California’s New Covid-19 Supplemental Paid Sick Leave: What you need to know
California’s New Covid-19 Supplemental Paid Sick Leave: What you need to know

On March 19, 2021, Governor Gavin Newsome signed a new Covid-19 Supplemental Paid Leave (“SPSL”) into law. The new SPSL is similar to the prior Covid-19 Supplemental Paid Sick Leave law that expired on December 31, 2020. The new law came into effect on March 29, 2021 and applies retroactively to January 1, 2021. The key and important issues to understand are as follows: Covered Employers: All employers with 26 or more employees are covered by the new SPSL. Covered Employees: The new law added 5 additional types of coverages that did not exist in the prior laws. The covered... READ MORE

Families First Coronavirus Response Act not extended, tax credits may still be available

Congress declined to extend the Families First Coronavirus Response Act (FFCRA) in the second stimulus package to address the COVID-19 pandemic. The FFCRA expired on December 31, 2020 which required employers with fewer than 500 employees to provide paid sick leave and expanded family and medical leave. Employers are no longer required to provide paid leave under the Act, but payroll tax credits are still available to employers that voluntarily provide leave under the FFCRA. If an employer provides leave for FFCRA-eligible reasons and pays employees per specified FFCRA rates, tax credits are available until March 31, 2021. The California... READ MORE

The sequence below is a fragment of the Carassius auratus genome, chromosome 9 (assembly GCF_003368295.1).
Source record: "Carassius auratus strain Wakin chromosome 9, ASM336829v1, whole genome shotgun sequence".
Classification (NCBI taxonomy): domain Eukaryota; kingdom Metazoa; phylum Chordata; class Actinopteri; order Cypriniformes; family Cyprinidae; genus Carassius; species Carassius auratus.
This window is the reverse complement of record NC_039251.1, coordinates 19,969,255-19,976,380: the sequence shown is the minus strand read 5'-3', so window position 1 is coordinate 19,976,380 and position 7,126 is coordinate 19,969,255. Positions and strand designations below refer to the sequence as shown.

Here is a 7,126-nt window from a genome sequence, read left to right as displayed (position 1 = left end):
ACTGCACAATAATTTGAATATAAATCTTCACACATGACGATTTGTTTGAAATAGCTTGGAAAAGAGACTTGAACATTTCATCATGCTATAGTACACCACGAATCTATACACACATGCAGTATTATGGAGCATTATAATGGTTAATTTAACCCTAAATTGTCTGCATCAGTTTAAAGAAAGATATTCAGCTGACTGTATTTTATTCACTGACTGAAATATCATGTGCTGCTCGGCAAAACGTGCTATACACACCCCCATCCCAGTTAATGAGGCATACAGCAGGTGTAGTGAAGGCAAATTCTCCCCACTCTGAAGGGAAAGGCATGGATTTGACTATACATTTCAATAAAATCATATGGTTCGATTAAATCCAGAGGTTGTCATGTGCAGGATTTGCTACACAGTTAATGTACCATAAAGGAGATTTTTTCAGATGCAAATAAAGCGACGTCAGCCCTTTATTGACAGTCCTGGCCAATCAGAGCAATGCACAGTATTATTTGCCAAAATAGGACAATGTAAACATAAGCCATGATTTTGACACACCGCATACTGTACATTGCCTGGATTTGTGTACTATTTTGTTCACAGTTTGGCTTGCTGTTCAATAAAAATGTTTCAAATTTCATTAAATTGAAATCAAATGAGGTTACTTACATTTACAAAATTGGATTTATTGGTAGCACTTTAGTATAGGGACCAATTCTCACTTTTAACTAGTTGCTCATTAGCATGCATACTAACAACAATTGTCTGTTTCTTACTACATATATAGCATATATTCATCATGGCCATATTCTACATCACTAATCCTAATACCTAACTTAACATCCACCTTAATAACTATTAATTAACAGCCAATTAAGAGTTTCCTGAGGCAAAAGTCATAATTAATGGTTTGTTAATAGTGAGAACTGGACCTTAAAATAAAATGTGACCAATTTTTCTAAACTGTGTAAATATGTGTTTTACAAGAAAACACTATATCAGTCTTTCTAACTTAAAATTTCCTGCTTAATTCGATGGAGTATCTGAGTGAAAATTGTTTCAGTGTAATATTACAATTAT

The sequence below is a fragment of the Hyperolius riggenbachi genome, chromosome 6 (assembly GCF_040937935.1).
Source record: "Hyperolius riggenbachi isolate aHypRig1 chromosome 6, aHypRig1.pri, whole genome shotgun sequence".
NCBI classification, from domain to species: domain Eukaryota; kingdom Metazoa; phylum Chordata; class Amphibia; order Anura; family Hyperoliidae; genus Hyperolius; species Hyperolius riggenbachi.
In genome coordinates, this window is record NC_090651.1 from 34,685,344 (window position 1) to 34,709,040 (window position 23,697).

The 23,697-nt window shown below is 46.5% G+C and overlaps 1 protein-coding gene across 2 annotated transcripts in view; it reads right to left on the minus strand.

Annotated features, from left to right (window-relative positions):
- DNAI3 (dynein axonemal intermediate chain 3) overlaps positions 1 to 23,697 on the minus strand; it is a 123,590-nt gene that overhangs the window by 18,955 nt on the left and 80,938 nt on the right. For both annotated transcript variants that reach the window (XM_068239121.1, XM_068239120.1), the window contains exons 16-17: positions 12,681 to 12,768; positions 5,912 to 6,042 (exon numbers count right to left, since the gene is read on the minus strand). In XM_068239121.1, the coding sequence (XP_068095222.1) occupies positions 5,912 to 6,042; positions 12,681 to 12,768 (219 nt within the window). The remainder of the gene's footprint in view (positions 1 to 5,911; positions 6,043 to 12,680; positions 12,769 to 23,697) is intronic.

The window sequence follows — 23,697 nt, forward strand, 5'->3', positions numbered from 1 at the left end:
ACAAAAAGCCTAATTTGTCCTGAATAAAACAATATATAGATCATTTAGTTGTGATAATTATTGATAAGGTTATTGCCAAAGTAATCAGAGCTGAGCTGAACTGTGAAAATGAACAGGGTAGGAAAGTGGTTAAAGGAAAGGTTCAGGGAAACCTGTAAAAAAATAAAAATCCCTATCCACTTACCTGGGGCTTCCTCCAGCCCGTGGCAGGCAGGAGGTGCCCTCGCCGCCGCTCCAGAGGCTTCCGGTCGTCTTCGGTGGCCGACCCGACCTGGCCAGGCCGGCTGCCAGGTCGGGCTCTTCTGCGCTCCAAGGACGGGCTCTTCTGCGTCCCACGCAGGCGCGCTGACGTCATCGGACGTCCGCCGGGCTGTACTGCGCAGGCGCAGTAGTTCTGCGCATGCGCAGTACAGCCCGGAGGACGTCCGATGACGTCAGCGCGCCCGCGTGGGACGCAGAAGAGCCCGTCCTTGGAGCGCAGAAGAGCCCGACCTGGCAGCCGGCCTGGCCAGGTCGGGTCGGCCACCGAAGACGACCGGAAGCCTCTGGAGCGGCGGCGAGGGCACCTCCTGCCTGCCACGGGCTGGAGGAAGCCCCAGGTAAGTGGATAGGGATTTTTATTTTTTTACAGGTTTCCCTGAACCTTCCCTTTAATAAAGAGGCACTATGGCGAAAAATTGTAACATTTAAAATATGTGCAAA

Be Prepared for California Family Rights Act Leave Beginning January 1, 2021

Last month’s blog post and newsletter set forth new employment laws coming in 2021, including SB 1382 which provides that effective January 1, 2021, the California Family Rights Act (“CFRA”) will be expanded to apply to smaller employers (with 5 to 49 employees) and not just employers with 50 or more employees.  The following sets forth basic information related to CFRA leave.  You should consult with an employment attorney to discuss any questions you have about implementing a CFRA policy at your organization and to ensure that you are in compliance with this complex law. What is CFRA and Who... READ MORE

SB 1159

By DeAnn Chase November 30, 2020    Category: Business Law

SB 1159